Fast food flameout
Burger King reported fewer customers in March. But McDonald's says people are still feasting on Big Macs. This is why you should bet on companies, not sectors.
NEW YORK (CNNMoney.com) -- Cheap is chic. The recession has proven that.
But what really hammers home the point is that fast-food restaurants are doing everything they can to lure consumers in with value meals.
It's hard to avoid commercials touting big bargains from the likes of McDonald's (MCD, Fortune 500), Burger King (BKC), Wendy's (WEN) and Yum Brands' (YUM, Fortune 500) Taco Bell, not to mention privately held Subway.
Taco Bell is offering nachos for as cheap as 79 cents. A buck and change can get you a double cheeseburger at McDonald's or a Whopper Jr. (the plural, according to an old Onion bit poking fun at William Safire, is Whoppers Jr.) at Burger King. And if you're more flush with cash, five dollars allows you to wolf down a foot-long hero at Subway.
However, these great caloric bangs for your buck aren't helping all the fast-food restaurants.
Burger King, the nation's No. 2 hamburger chain stunned Wall Street this week when it announced that "significant traffic declines in the month of March" are going to lead to a hit to profit margins this quarter. Shares of Burger King tumbled nearly 18% on the news.
Now it's tempting to conclude that the development means that fast food isn't recession-proof after all. But that would be wrong.
Instead, Burger King's problems appear to be a classic example of why any investor should think twice before making bold bets on an entire industry. In any market environment, you're going to have winners and losers.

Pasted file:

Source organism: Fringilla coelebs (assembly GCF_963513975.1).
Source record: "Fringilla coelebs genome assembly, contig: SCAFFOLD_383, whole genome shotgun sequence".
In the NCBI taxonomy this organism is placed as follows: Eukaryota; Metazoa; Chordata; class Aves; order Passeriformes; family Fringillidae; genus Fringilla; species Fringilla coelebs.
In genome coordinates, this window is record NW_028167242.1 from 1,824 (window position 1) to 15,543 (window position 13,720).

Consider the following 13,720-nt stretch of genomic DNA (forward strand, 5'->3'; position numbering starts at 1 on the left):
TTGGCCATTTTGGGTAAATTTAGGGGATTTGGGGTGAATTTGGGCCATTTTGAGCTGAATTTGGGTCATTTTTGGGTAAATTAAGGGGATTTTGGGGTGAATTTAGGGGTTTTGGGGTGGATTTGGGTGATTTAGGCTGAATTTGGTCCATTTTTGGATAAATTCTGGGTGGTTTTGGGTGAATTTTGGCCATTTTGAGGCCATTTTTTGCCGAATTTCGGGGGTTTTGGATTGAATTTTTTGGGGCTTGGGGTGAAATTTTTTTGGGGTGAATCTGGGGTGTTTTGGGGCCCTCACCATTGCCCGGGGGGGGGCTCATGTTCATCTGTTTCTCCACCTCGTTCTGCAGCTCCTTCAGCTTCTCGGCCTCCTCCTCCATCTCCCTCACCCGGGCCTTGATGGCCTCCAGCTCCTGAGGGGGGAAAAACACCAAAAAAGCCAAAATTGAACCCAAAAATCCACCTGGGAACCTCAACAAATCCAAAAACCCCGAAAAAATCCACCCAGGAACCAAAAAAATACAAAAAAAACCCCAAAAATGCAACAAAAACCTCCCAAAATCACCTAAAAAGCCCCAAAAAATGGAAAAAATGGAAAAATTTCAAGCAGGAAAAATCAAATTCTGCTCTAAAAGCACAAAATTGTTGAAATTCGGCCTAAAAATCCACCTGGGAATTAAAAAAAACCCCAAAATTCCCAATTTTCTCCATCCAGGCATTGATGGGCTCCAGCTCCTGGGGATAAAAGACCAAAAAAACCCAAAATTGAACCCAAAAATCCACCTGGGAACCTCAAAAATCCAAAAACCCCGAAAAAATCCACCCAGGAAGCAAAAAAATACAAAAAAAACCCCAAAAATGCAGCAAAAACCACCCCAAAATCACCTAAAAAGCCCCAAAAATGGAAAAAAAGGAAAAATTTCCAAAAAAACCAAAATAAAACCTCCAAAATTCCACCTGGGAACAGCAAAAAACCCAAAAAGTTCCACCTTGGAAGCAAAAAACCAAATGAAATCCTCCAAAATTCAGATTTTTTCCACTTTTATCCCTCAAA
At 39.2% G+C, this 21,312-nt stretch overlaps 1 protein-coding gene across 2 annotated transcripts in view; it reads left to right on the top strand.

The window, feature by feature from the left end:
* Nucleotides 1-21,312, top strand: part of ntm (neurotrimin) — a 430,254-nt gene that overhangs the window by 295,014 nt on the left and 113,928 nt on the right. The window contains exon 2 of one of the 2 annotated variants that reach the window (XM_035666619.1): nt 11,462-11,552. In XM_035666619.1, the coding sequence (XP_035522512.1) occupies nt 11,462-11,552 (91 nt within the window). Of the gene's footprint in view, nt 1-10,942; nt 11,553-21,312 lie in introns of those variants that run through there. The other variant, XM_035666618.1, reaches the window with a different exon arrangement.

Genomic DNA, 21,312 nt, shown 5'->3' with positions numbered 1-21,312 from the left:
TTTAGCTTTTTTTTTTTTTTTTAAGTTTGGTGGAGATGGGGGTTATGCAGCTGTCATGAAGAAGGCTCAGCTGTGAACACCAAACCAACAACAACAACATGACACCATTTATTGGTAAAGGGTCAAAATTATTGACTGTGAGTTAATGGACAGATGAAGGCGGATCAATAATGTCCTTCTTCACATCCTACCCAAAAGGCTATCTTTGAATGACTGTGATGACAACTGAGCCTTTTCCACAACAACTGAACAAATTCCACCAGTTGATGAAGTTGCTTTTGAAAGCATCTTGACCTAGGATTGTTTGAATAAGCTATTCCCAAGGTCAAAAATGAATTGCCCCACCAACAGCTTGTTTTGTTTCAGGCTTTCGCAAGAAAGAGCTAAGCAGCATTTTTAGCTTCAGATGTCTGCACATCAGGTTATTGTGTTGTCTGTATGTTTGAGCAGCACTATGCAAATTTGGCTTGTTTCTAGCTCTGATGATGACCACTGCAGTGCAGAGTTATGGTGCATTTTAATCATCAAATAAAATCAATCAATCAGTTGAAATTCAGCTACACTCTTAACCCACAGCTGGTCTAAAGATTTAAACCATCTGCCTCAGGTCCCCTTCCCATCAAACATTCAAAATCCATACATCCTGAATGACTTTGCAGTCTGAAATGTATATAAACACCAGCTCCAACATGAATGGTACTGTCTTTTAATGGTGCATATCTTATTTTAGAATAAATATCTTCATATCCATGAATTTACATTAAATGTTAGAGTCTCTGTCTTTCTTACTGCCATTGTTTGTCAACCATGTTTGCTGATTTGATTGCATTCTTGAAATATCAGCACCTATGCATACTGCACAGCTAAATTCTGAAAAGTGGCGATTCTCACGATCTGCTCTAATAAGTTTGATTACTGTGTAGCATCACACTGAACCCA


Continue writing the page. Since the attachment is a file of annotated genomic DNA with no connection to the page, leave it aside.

Right now, Burger King's woes appear to be McDonald's gains. In an interview on cable network CNBC Friday morning, McDonald's CEO Jim Skinner (SKINNER!) said that Mickey D's was gaining market share in almost all of its markets and that sales were off to a decent start this year despite the recession.
That's worth noting. McDonald's was one of the few major blue chip stocks to actually finish 2008 higher than where it started, but shares have retreated a bit this year.
Some investors may be taking profits in McDonald's because of hopes that the economy may actually be set for a recovery. If that's really the case, shares of so-called defensive companies like McDonald's would probably lag stocks in more economically sensitive sectors like technology, banking and retail.
But while it's probably true that the economy is starting to finally near a bottom, it's hard to imagine the consumer going on lavish shopping sprees anytime soon.
Investors may be celebrating the first-quarter results of big banks. However, Citigroup (C, Fortune 500) and JPMorgan Chase (JPM, Fortune 500) each reported increases to their reserves for future credit losses. And as long as unemployment remains on the rise, a lot of people are going to be worried about job security.
That means a lot more dining out will be confined to the likes of fast-food joints as opposed to fancy steakhouses. That clearly bodes well for McDonald's -- even though it may not for Burger King.
Whether or not Burger King can turn things around and start to regain market share from McDonald's remains to be seen. The company, which is known for some bizarrely memorable ad campaigns, may have stumbled recently and turned off consumers.
Burger King recently said it would revise an ad it had for its Texican Whopper in Europe that was thought to be offensive to Mexicans. The ad features a tall American cowboy and a short, Mexican wrestler draped in the country's flag.
Closer to home, Burger King has come under fire from many parents for a truly surreal commercial that features the King dancing to a remake of the racy Sir Mix-A-Lot hit from the 1990s "Baby Got Back."
The ad, which is for a kid's value meal featuring Nickelodeon cartoon character SpongeBob SquarePants, shows scantily clad women dancing around and shaking their behinds while the song declares that the King likes square butts.
But what this all boils down to is that the shifting fortunes of Burger King and McDonald's should prove beyond the shadow of a doubt that it's often a mistake to make bold bets on industries based on economic trends. Keep that in mind whether you're looking to invest in burgers or banks.